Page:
Building memories is a beautiful way to build a structure of who you are and what matters to you. What you choose to focus on to build the memory is often the defining element of how that structure will be experienced.
When you build your sense of self on the joyful experiences in your life then your foundation has its basis in joy. If you build your sense of self on the trauma or things you have survived then your foundation will be on struggle.
This is not a Pollyanna perspective it is basic engineering. The form takes the shape of the foundation.
To be successful and flexible it’s best to allow a balanced set of memories to be the foundation of your sense of self. To allow the picture of how you survived and the whole-ness of the gift of the struggle to be incorporated with the joy and successes in your life.
I like to talk about setting into memory a picture of what it feels, looks, smells, and sounds like when everything is perfect, and in place, in your life. Then you have a marker to go to, to remind you of the success you can create or experience.
This is like setting an imprint into your cerebral cortex so that you can re-create it in the future regardless of your situation – aligning what it feels like with what it looks like and the outcome so that you can access the feeling senses that go with success.
When I was a child, nine to fifteen years old, I was a competitive ice skater. I awoke at 4:30 to go skating before school and then went directly to the rink after school to practice more before dinner. I loved being on the ice. It was the most liberating experience. To this day, gliding across the ice brings me a sense of connection to the universe that I don’t feel anywhere else.
I had a wonderful coach who was kind and firm. Each time I learned a new jump or move I seemed to naturally get it right, landing gracefully and effortlessly. Then my ego and mind would get involved trying to repeat the event – what a tragedy.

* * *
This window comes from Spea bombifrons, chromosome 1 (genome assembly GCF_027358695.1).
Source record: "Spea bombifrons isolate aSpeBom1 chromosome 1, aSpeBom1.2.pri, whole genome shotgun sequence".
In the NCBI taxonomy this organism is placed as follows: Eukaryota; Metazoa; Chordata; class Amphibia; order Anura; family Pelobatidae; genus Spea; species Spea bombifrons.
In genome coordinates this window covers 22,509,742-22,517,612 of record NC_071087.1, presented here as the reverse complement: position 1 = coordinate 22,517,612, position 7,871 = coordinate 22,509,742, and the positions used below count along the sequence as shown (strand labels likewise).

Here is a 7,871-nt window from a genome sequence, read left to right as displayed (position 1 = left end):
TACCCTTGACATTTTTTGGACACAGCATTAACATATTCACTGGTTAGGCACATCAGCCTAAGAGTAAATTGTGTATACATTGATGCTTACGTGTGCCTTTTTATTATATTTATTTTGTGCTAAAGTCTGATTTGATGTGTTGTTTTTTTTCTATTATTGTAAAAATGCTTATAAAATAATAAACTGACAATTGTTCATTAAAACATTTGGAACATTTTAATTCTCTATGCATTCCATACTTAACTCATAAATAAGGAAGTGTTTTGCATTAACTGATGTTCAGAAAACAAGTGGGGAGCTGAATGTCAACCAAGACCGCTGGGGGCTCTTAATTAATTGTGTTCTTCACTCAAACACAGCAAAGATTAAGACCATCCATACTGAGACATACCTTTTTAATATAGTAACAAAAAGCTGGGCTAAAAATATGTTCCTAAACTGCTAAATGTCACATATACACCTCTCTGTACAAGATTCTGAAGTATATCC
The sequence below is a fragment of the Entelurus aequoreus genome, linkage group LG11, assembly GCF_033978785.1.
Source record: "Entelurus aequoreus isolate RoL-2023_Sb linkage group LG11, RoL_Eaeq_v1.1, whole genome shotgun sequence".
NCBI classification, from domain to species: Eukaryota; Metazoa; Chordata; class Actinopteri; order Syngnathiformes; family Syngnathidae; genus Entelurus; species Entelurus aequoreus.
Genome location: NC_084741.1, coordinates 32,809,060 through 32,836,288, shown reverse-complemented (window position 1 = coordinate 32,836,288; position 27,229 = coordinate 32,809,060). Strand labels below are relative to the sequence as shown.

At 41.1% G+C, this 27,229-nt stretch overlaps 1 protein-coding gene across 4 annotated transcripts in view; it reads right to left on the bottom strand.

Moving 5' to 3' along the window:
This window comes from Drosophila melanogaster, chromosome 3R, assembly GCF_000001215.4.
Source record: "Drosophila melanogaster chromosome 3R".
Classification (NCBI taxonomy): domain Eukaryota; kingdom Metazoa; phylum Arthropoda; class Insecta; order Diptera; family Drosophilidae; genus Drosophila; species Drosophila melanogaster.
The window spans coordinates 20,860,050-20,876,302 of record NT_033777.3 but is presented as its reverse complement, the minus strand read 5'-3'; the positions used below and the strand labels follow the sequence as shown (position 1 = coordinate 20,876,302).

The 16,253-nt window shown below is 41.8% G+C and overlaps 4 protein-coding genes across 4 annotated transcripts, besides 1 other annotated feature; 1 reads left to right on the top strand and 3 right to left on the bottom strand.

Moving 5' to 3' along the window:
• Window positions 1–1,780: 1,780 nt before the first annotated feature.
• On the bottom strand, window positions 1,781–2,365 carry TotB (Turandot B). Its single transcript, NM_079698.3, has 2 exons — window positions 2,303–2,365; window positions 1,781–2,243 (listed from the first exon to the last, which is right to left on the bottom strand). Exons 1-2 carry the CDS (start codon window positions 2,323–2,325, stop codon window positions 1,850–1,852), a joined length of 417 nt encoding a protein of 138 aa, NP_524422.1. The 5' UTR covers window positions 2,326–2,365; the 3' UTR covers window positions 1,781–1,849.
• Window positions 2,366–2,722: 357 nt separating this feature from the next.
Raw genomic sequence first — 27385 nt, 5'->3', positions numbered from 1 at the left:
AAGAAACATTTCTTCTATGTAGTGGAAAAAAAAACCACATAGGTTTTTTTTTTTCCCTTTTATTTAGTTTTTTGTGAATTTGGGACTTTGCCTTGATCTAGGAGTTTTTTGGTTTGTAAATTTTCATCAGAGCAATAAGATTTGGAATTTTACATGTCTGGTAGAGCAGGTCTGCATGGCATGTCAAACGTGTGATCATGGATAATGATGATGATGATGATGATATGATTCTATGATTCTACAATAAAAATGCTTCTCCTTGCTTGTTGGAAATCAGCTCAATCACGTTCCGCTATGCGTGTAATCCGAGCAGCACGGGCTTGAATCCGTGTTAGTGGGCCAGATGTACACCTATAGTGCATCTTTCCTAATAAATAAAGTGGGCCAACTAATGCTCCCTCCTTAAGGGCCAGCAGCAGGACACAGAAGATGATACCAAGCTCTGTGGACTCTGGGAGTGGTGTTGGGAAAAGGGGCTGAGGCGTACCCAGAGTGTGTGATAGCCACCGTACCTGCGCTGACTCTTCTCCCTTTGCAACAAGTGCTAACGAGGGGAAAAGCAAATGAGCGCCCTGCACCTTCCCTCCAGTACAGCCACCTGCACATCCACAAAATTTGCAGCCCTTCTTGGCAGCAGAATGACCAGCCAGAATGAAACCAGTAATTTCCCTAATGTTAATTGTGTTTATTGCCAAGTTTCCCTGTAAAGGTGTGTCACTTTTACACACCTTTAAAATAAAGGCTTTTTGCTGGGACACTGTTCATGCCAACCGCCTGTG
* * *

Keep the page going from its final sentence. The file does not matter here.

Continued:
It took me the longest time to learn that my being knew the way and I just had to get my head out of the way. The memory of how it felt right in my being and body was my best way to perfect my skill.
Memories serve a purpose in several ways.
First, to help us keep connections from past to future.
Second, to mark success and mistakes to allow for learning and integration of experiences; to remind us that we have the capacity to create joy and survive trauma and loss.
Third, to create a structure of who we are in the world and a pathway to success.
The sweetness of a memory can shift our perspective, provide us with strength and purpose, and remind us of the whole of who we are.
Take the time to consciously set into memory your successes, your joyful experiences, your remembrances of sweet interactions, and your capacity to move through transitions with transformation and learning. It will enrich your life and build a stable and flexible structure for your growth and well-being.
If it is difficult to keep these in your mind start out by writing them down in a special journal that you remove and peruse when you find your energy waning.
You will find that you are the best author of the beauty of your life if you give yourself a chance to write down these moments of perfection, these perfect moments of joy and experience.
They can be the best antidotes to anxiety and depression because they are perfectly aligned with your being, your needs and capacities, as they come from within your being.
See you tomorrow.